Far to the north is a land of eternal cold. The desolate place is forever wreathed in shifting mists. An endless flurry forever dusts the ice with snow. A human could easily lose his way and freeze to death.

Far to the south is a land of immense heat. The harsh gaze of the sun blisters the ground. Scorching wind whips sand into scouring tornadoes. A human could quickly become delirious and die of heat stroke.

No human willingly enters either realm, preferring to remain safely in the temperate zone between them, where plants thrive in the rain caused by the frequent snow storms that whirl south being met by the hot desert wind howling north. Criminals are given a choice between exile in the two lands. Death by heat or death by cold.

The people who live on the border of the land of ice eke out a tough existence. Their growing season is short, their nights cold, and their doors are frozen shut more mornings than not. From one of these sorry homesteads ventures a young man. Each morning, he journeys forth to account for his family’s small flock of sheep that provides priceless wool that defies the bitter cold. On this morning, he finds the flock closer to the swirling wall of mist that marks the border with the ice than usual. A quick count tells him that one of the ewes is missing. With a sinking feeling, he raises his head to contemplate the mist.

He ties a thin rope to a scraggly tree as a life line, snaps a set of spikes onto each boot for traction, and takes a deep breath. He closes his eyes as he steps through the wall of mist. His breath catches in his chest. The air is too cold. He had previously fancied himself someone who didn’t mind the cold, but this makes what he has just left behind feel truly balmy.

He opens his eyes, and thinks he might as well not have bothered. The falling snow, and thick fog curtail visibility to a matter of a meter or so. Still, the young shepherd feels he has to try. He forges ahead, paying out the rope as he walks. His ears strain through the unnatural stillness, aching for any sound above the soft crunch of his boots in the snow.

He reaches the end of his life line without any sign of his quarry. He looks left and right, as if something in the monotonous swirling white might suggest which way to go. He arbitrarily strikes off to his left, sweeping back toward the border.

About half way through his arch, he thinks he sees motion ahead. He blinks, and rubs the tiny ice crystals out of his eyelashes with fingers long gone numb through thick woolen mittens. The only motion is the idle wandering of the mist. A few more steps, and he hears the distant peal of a bell. His lost ewe! He hurries forward, as best he can on the icy ground. Suddenly, he is almost upon the animal, the distance obscuring white fog having hidden the two from each other. To his impossible relief, the animal is still alive, and trudging slowly back in the direction of the border.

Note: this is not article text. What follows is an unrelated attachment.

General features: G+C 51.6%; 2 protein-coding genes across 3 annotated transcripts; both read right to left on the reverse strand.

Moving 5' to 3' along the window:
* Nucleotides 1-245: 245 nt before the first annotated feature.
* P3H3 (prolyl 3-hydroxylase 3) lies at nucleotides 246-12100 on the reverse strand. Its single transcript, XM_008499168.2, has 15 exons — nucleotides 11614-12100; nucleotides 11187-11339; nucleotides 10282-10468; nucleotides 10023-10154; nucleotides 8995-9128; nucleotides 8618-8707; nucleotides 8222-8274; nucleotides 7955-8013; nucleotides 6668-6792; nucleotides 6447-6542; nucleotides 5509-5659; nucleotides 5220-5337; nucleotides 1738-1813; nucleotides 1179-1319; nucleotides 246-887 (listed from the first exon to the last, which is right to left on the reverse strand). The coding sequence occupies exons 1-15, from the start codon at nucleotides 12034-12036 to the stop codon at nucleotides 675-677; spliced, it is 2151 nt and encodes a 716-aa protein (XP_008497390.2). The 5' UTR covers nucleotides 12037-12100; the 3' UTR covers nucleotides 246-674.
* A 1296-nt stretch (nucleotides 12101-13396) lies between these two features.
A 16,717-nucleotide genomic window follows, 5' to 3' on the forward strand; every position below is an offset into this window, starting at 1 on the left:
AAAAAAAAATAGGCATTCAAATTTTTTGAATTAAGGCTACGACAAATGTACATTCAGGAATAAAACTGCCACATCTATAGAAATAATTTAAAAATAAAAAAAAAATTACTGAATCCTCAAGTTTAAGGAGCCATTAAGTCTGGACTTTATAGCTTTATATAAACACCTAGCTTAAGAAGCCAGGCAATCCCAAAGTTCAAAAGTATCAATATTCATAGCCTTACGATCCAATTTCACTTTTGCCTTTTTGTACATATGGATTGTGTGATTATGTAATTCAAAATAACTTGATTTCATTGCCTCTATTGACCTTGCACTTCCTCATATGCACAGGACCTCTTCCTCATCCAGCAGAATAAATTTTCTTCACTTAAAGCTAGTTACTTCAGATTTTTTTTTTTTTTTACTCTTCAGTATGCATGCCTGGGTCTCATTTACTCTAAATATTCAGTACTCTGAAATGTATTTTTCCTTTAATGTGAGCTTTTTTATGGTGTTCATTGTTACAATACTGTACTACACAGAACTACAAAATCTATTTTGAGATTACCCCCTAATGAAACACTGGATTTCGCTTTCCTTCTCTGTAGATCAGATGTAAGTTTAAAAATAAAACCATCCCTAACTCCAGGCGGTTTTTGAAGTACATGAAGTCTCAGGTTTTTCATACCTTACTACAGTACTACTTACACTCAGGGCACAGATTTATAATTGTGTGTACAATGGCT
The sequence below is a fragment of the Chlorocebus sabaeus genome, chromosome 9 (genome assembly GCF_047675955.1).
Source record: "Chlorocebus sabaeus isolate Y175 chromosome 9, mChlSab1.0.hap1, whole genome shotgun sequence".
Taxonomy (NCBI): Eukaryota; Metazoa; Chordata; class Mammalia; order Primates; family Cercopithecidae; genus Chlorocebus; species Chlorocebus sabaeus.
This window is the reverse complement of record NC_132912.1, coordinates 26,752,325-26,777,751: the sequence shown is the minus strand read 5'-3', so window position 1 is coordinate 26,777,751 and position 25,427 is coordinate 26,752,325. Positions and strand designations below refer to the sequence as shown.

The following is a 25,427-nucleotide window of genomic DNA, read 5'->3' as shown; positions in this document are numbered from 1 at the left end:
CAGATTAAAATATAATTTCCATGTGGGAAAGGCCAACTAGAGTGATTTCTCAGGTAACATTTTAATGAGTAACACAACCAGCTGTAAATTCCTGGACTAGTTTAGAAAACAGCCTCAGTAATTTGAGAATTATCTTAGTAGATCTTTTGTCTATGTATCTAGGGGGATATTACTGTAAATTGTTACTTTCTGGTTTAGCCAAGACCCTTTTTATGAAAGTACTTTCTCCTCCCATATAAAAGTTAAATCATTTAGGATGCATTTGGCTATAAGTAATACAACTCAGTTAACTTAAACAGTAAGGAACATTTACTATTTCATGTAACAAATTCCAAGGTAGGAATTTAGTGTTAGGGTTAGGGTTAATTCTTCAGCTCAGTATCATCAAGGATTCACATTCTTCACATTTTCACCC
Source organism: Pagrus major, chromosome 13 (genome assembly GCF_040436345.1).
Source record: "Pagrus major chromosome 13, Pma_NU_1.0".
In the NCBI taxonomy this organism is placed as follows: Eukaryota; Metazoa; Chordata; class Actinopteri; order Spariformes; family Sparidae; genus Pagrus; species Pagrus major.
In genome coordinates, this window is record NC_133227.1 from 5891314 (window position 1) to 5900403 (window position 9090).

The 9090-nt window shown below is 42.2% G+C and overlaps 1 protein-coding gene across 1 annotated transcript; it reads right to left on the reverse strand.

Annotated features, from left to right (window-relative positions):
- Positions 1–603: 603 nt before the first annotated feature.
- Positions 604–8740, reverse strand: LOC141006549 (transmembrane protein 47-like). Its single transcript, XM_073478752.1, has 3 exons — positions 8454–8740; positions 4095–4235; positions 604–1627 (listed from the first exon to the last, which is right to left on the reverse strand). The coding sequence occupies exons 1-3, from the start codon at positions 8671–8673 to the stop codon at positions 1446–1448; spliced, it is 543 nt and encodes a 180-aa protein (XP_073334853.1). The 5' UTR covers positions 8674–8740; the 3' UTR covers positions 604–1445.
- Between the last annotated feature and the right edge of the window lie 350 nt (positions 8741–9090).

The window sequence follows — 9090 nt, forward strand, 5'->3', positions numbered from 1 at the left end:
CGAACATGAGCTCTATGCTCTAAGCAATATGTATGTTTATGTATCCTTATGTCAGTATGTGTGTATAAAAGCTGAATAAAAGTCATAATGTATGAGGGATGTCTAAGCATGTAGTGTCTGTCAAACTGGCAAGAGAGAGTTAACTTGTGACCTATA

He moves around to the front of the animal, to lead it out, and pauses, risking freezing in place. Before the nose of his ewe floats a tiny humanoid, barely larger than a sparrow, with hummingbird wings of frost. It bobs and weaves in front of the ewe, dodging the faint puff of it’s breath, but urging it on. The creature looks up and sees the man. In a fright, it makes to fly straight up, but the man calls out to it.

“Please, what are you?” He cranes his neck to keep his eyes on the flittering creature.

The creature hesitates, right on the edge of visibility. It flies around to the north of the man and his ewe.

“shoo.” It says in a tiny voice. It makes a flapping motion with it’s hands, and a wave of snowflakes fall from it’s fingertips and extend the gesture. “Go away, creatures of the sun. We don’t want you here.”

“There are more of you?” The man asks surprised, ignoring the growing numbness in his legs.

“If you stay,” The creature replies slowly, as though talking to a small child. “you will die.”

The young man looks down at his ewe, and sees that the creature is right. The ice crystals forming in the ewe’s coat indicate that it’s internal temperature is dangerously low. As it is, both man and sheep are suffering hypothermia. The man slowly leaves the land of mist, leading his lost ewe.

Back on rocky ground, the man shakily starts a fire, struggling through the sluggish reaction of his body. As circulation slowly returns, pins and needles shoot through his limbs. The ewe bleats in pain as the sensation returns to it’s body as well. The shepherd holds the ewe close to the fire, and clumsily brushes the ice crystals from it’s coat. He is hopeful that the animal will survive.

The sensation that he is being watched causes him to whip around and stare intensely at the wall of mist only a stone’s throw away. The mist swirls, unperturbed by being observed. A tendril of mist drifts from the main body and swirls into nothingness as it drifts toward the man.

Wearily, the man leads the ewe back to the flock, and then the whole flock away from the land of ice. His survival, and that of his ewe mark just two of the miracles that occurred today. He has no desire to repeat the experience.

<to be continued>